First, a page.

Lipid composition plays an important role in maintaining normal HDL metabolism as well as function. HDL is an assembly of neutral lipid core and an outer shell consisting of polar lipids and proteins that confer distinct chemical and physical properties including density flotation, protein composition, molecular size, and electrophoretic migration. The high heterogeneity in their structure is largely responsible for the differences in metabolism and biological functions. The presence of products of the arachidonic and linoleic acid metabolism (namely, HETEs and HODEs), which are enzymatically and non-enzymatically generated, indicates that lipid peroxidation (accumulation) most likely occurred on these HDLs in response to both inflammation and enhanced oxidative stress from other pathways (e.g. glucose).

The antioxidant properties of HDL studied with the DCF assay showed an increased (pro-oxidative) HDL index in all study groups.  However the differences in HDL index did not reach significance among groups probably because, in the present study, the control population (without diabetes) was selected to have similar risk factors to the diabetic one (i.e. age, high blood pressure, smoke habits, lipid profile, overweight). Furthermore, the DCF assay might be particularly sensitive to the presence of CVD risk factors and a larger sample size may be needed to detect small differences. However, when the study patients were grouped according to a more sensitive measurement of atherosclerosis (i.e. Cardiac Scan), the HDL anti-oxidant properties and HDL composition were altered in patients with abnormal CAC score.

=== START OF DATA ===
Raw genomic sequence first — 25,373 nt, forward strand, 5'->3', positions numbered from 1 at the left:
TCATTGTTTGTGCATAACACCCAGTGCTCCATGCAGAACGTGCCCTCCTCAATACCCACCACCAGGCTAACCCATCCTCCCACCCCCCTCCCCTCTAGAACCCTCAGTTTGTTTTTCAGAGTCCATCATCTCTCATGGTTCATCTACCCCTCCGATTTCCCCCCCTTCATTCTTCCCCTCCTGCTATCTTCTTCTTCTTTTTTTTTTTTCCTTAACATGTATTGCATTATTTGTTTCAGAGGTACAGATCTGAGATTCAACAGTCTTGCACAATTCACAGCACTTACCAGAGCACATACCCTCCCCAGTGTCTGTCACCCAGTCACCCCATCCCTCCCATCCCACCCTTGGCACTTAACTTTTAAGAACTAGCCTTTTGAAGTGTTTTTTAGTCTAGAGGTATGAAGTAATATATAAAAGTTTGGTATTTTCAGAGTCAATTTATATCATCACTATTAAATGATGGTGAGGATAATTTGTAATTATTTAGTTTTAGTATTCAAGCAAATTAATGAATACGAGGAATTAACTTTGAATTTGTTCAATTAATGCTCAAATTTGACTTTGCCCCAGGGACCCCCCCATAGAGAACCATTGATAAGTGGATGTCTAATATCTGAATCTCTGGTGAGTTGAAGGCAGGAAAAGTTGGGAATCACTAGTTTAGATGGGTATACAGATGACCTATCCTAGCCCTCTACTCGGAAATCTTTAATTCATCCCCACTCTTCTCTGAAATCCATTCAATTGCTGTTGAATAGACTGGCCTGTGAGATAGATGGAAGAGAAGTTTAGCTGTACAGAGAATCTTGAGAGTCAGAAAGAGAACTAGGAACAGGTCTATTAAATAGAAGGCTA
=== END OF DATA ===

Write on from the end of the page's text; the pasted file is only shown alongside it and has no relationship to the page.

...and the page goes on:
In conclusion the data from this study suggest a direct relationship between CVD severity and HDL composition beyond HDL-cholesterol concentration and anti-oxidant function. Therefore qualitative, in addition to quantitative, differences in these lipoproteins might be, at least in part, responsible for the “unexplained” residual risk of diabetic patients. Pharmacological normalization of HDL metabolism concomitantly with correction of circulating levels, composition and biological activities of HDL particles, with enrichment in apoA-I and reduction in HDL ox-lipids, may constitute an efficacious therapeutic approach to attenuate atherosclerosis progression in type 2 diabetic patients.

 

f1

Fig.1 Schematic representation of HDL composition changes’ in absence of diabetes, in the presence of diabetes and in the presence of diabetes and cardiovascular diseases. (CVD; cardiovascular diseases; CE: cholesterol, TG: triglycerides, Apo A-I: apolipoprotein A-I; PON1: paroxonase-1; SAA: serum amyloid A; ox-lipids: oxidized lipids)